The present recording includes three of Mondonville’s nine grands motets. Of these Dominus regnavit (a setting of Psalm 93), composed in 1734, is the earliest and indeed the first of the motets, while Coeli enarrant gloriam Dei (Psalm 19) and In exitu Israel (Psalm 115), dating from 1749 and 1753 respectively are late works that represent his final examples of the genre. Of these, In exitu is an outright masterpiece, a superbly dramatic work that fully captures the grand sweep, colourful diversity and rich harmonic texture of a text that tells of the flight from Egypt. The passages narrating the miraculous crossing of the Jordan are vividly depicted, the seething swirling river parted to the stuttering wonderment of the chorus alternating between declamatory homophony and contrapuntal writing. Perhaps even more remarkable is the succeeding haute-contre solo, later with chorus, coloured by dark bassoon sonority, ‘Montes exultaverunt’ (The mountains skipped like rams’) and following rhetorical bass solo, ‘Quid est tibi, mare …? (What aileth thee, O thou sea). Also noteworthy is the Italian influence of a passage such as the soprano ariette ‘Qui timent’ (Ye that fear the Lord). The entire work bears more than eloquent testimony to Mondonville’s mature style.

Unsurprisingly neither of the other motets quite matches this quality, though the colourful text of Psalm 93, which also speaks of floods, evokes a powerful pictorial response to ‘the surges of the sea’ and praise of the ‘voices of many waters’. Coeli enarrant, planned on a less ambitious scale, opens more conventionally, but is elevated to near transcendence in a wonderful passage that speaks of God’s creative handiwork, the setting of a ‘tabernacle for the sun, which is as a bridegroom coming out of his chamber’. There is a marvellous sense of mystery in Mondonville’s setting, a bass solo, rising from the darkest pianissimo to full glory and the restrained entry of the chorus.    

I gave the highest praise to the performances of the Rameau motets by Gaétan Jarry and his supremely talented forces, praise that can be fully reiterated in the present case. On every level, this is another issue that demands to be heard by anyone remotely drawn to the music of the French Baroque.

Brian Robins


Enigma Fortuna

Zacara da Teramo : Complete Works
La Fonte Musica, Michele Pasotti
237:00 (4 CDs in a card box)
Alpha Classics Alpha 640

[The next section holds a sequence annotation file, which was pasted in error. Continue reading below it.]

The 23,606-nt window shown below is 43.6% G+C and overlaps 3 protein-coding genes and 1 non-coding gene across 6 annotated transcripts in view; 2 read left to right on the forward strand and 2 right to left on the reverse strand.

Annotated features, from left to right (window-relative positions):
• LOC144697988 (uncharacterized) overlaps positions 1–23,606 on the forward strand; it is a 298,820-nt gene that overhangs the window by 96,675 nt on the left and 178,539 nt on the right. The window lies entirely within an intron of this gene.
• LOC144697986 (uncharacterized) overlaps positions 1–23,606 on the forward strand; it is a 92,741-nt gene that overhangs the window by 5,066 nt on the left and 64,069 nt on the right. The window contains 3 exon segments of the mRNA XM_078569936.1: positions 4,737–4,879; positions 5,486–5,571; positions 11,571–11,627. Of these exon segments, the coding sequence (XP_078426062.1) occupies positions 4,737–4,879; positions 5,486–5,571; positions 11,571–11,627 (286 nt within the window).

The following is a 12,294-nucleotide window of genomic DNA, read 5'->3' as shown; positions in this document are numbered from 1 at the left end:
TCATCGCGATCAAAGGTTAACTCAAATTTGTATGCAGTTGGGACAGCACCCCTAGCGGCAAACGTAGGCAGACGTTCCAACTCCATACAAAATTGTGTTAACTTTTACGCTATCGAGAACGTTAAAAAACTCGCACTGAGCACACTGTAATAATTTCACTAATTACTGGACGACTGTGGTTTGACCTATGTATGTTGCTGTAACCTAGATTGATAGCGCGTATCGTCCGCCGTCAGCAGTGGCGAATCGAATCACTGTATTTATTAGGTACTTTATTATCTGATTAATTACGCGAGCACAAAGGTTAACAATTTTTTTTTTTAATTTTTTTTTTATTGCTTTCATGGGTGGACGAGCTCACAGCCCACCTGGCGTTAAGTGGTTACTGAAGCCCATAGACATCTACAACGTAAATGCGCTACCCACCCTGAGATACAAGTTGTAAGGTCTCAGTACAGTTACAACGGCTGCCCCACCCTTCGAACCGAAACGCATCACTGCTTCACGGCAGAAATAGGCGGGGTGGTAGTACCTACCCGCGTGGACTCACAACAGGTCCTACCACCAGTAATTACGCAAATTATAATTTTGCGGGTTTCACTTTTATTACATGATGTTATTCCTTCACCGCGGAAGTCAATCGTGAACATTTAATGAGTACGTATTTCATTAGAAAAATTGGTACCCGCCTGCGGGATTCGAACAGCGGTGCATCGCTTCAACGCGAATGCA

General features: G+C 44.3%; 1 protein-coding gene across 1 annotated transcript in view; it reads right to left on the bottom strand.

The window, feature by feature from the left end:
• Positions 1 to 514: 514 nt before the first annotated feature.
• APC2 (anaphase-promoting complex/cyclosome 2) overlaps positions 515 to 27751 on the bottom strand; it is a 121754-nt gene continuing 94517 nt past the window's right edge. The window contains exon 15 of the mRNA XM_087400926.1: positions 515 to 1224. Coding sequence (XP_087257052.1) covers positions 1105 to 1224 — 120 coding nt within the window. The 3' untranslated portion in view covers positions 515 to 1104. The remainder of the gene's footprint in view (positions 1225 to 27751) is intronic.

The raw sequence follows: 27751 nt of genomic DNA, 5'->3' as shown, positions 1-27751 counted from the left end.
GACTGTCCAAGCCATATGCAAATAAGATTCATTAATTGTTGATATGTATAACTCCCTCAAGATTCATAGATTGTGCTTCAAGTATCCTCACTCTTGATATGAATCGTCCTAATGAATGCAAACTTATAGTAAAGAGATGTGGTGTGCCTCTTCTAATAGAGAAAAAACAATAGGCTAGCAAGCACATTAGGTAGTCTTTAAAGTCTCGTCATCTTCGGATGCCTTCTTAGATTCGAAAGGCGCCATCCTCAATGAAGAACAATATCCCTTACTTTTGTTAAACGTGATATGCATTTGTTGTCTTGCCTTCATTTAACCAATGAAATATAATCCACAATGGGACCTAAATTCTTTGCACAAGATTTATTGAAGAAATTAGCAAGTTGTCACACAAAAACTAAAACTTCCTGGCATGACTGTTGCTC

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Zacara of Teramo, AKA Antonio di Berardo di Andrea, is a kenspeckle figure who has only recently coalesced out of a number of shadowy figures of the period as a result of scholarly research into the early Italian Renaissance. (The ‘new’ Zacara now incorporates all of the first three entries under Z in J and E Roche’s excellent 1981 ‘Dictionary of Early Music’!) Active in the Brescia region, Zacara (‘Tiny’) probably acquired his nickname due to his restricted growth, while further deformities meant he had only ten digits altogether on his hands and feet, a fact unshrinkingly demonstrated in a surviving portrait. Now that a larger body of music by this one composer has been identified, he has emerged as an extremely important link between the ars subtilior of the 13th century and the music of the early Renaissance. This comprehensive 4-CD account of his complete sacred and secular oeuvre, including many premiere recordings, is a revelation, both sacred and secular works receiving very fine performances indeed on convincing blends of voices and instruments. It is perhaps easier to identify a specific individual style once a body of work has been confidently ascribed to one composer, but it is hard to see why it wasn’t clear all along that this was the work of a single distinctive and highly talented musical mind. There is also satisfaction for us nowadays in the discovery that a man coping with considerable physical challenges could be so successful in his chosen career and lead such a long and fruitful life in the 14th and 15th centuries. The sacred music (recorded on the first two CDs) in particular is among the finest I know from the period, and these superb idiomatic accounts by La Fonte Musica go a long way to re-establishing Zacara’s seminal role in the development of sacred Italian music. This is not to diminish the attractiveness of the two CDs of Zacara’s secular music, which open with his splendid Cacciando per gustar with its vivid evocation of a busy marketplace.